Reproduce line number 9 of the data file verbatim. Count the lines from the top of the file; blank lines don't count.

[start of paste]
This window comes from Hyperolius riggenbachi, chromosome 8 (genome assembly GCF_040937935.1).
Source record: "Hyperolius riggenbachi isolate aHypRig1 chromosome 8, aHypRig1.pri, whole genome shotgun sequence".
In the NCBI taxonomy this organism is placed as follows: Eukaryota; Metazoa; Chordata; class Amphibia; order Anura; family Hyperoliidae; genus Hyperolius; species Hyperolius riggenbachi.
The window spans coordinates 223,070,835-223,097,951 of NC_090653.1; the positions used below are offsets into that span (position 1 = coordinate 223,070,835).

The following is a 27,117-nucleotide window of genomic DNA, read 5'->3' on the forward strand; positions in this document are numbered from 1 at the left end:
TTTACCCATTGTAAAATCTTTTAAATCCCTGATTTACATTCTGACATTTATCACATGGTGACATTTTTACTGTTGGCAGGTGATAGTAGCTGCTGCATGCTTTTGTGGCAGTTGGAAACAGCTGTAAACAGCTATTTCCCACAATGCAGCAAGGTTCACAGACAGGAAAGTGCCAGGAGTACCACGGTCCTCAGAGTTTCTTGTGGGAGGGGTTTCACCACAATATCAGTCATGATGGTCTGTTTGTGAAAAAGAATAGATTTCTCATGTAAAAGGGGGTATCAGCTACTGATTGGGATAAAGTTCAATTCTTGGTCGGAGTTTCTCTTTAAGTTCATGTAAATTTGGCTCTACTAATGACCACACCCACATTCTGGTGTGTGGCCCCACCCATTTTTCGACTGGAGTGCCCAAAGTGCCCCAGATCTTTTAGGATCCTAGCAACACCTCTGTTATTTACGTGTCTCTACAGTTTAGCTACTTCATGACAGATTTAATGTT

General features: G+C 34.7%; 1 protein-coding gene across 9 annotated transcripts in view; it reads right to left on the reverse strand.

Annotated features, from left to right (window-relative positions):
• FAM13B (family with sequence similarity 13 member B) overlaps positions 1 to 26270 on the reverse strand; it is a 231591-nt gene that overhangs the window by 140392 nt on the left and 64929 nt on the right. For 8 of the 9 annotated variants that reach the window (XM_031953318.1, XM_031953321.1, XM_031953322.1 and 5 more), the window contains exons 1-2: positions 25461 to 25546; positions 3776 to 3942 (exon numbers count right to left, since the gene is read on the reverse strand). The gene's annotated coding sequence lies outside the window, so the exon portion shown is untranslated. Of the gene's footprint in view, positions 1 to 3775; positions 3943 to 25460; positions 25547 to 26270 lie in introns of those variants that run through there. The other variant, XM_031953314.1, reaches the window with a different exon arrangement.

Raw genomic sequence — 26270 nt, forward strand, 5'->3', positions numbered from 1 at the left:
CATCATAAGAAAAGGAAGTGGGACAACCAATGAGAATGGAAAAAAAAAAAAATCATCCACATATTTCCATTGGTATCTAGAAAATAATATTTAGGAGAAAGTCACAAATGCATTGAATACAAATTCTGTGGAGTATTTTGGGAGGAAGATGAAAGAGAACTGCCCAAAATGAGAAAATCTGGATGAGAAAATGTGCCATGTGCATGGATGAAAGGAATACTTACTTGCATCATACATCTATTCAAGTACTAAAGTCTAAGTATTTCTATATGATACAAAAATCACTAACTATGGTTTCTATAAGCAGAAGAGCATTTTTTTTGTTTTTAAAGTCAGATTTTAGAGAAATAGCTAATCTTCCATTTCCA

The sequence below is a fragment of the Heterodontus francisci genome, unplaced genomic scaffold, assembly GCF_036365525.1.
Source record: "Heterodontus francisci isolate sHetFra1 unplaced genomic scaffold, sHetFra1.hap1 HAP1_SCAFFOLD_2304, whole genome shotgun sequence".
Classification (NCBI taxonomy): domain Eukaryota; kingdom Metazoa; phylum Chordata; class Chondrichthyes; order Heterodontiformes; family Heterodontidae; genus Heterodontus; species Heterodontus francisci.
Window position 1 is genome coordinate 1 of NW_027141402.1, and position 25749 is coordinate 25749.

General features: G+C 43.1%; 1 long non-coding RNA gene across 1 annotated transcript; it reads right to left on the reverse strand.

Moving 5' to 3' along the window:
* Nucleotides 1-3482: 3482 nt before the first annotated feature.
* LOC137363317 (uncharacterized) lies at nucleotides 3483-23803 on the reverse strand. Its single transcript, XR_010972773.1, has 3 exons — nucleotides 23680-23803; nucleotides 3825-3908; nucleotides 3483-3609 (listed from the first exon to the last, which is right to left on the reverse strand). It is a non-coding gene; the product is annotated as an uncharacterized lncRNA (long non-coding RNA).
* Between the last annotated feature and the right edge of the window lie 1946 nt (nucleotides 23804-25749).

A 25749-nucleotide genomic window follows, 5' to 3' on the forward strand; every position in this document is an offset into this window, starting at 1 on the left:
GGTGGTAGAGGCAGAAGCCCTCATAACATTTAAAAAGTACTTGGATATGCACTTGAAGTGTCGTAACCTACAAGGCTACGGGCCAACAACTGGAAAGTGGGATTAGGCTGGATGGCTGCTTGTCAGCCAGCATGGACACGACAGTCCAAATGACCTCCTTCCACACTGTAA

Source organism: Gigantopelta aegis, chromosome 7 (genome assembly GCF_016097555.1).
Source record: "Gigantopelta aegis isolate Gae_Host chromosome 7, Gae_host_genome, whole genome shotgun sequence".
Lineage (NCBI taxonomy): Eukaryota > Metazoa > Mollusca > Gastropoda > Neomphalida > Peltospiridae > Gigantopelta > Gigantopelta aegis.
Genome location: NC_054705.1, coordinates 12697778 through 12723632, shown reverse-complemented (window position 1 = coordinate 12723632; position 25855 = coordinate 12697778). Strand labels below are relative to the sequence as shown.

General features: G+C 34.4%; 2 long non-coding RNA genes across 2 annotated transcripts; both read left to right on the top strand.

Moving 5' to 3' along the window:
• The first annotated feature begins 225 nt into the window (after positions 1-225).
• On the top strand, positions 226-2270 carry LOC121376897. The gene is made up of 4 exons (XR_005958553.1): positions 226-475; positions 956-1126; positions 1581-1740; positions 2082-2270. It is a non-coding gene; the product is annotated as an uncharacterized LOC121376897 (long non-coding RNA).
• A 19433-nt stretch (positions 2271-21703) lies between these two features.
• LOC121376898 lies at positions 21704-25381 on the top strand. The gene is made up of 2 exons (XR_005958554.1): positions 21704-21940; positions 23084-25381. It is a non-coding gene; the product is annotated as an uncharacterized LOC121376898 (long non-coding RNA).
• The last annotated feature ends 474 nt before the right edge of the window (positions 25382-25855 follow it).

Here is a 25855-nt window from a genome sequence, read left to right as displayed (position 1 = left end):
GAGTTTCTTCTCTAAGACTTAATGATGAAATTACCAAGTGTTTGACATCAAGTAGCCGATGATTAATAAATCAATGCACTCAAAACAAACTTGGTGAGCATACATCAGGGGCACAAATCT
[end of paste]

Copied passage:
• FAM13B (family with sequence similarity 13 member B) overlaps positions 1 to 26270 on the reverse strand; it is a 231591-nt gene that overhangs the window by 140392 nt on the left and 64929 nt on the right. For 8 of the 9 annotated variants that reach the window (XM_031953318.1, XM_031953321.1, XM_031953322.1 and 5 more), the window contains exons 1-2: positions 25461 to 25546; positions 3776 to 3942 (exon numbers count right to left, since the gene is read on the reverse strand). The gene's annotated coding sequence lies outside the window, so the exon portion shown is untranslated. Of the gene's footprint in view, positions 1 to 3775; positions 3943 to 25460; positions 25547 to 26270 lie in introns of those variants that run through there. The other variant, XM_031953314.1, reaches the window with a different exon arrangement.